, which planted a larger tread patch on the pavement, also made a slight contribution to the handling qualities, permitted the switch to larger 15-in. wheels for better air circulation (and cooling) around brake drums, and provided more cushioning which aided in the ride improvement. In its underpinnings, however, Mercury made available precisely engineered towing options. Eight-ply rated tires were a US$63 option, and heavy-duty wheels with 6-in. rims (US$37.60 each) were available. So too were "fade resistant" brake lining (US$9.30 extra). The heavy-duty springs
and shock absorbers were listed at US$14.60. And three alternate rear axle ratios - 3:25, 3:89 and 4.11:1 - were listed on the specification charts. Although these were, apparently, not offered in a "package" as such, they were available on special order in any combination, and with anti-spin differentials, too.
Styling, as much as anything else, was responsible for the larger-than-life impression which you got from the Monterey. The 1965
model was in fact smaller than the 1964
in box volume (the amount of air space it occupied), but this was primarily because of reduced height. In terms of passenger volume, however, it showed some significant increases. Its expanded stance (3 in. longer wheel-base, up to 2 in. wider treads) was effectively translated into usable interior room. A bit of weight was saved, however, in developing the new body. This reduction, up to 300 lb. in some models, was achieved primarily in the rear half of the car. It resulted, unhappily, in the greater lop-sidedness of front/rear distribution than the 54/46% recorded with the 1964 notchback sedan. The latter had an air-conditioner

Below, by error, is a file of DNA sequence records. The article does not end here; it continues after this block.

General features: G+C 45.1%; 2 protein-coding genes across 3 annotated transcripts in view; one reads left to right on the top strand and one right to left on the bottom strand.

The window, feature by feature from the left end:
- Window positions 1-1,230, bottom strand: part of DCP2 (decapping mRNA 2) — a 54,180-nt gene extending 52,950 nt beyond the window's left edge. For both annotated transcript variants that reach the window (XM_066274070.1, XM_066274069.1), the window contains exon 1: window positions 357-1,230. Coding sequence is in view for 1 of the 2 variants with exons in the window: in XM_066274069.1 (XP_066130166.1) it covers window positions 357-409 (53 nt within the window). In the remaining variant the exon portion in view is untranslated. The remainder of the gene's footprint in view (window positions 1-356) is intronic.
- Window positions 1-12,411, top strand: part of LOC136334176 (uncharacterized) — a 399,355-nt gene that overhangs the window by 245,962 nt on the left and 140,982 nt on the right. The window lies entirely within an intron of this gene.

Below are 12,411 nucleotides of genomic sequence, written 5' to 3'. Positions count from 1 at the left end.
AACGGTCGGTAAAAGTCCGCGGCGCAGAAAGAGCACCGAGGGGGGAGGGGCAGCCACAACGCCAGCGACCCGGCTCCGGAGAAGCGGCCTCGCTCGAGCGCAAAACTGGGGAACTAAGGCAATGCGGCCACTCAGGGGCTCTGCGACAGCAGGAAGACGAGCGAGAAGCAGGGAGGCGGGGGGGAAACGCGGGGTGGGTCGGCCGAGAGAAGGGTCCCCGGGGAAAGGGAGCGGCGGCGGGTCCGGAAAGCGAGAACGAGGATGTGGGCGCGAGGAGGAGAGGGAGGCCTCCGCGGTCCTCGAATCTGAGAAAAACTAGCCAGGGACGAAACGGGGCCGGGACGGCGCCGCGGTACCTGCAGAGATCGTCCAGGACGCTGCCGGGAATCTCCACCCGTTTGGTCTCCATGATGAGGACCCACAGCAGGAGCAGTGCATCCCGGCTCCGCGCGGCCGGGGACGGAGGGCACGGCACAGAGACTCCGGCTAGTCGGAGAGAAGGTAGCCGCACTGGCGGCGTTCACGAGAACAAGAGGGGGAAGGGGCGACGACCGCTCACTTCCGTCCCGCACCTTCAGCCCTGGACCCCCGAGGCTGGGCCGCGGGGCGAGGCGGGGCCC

, but it also had the nominally heavier electric rear window assembly. Still, the weight distribution had little adverse effect on the 1965's handling
On The Inside
The Monterey featured a built-in air exhaust vent under the rear package shelf. With a vacuum-operated flap controlled by a button on the instrument panel, this outlet removed stale air from inside the car out through the rear deck. It was a worthy companion to the exclusive "notch-back" sedan, which, with its retracting rear window accomplished much the same thing. By opening the saddle-mounted cowl vents complete ventilation without draft or wind roar was accomplished though all side windows remain closed. While the 2-door Park Lane hardtop did not share the rear ventilation feature, it was one of the significant trends in automobiles from the 1960s.
There was a spookiness about the Monterey as it silently locked its rear doors when pulling away from the curb. An unusual automatic door lock was responsible for this, utilizing a vacuum cylinder to pull down the door lock plungers when car speed reached 8 mph. A speed-sensitive vacuum valve was mounted on the transmission
, in series with the speedo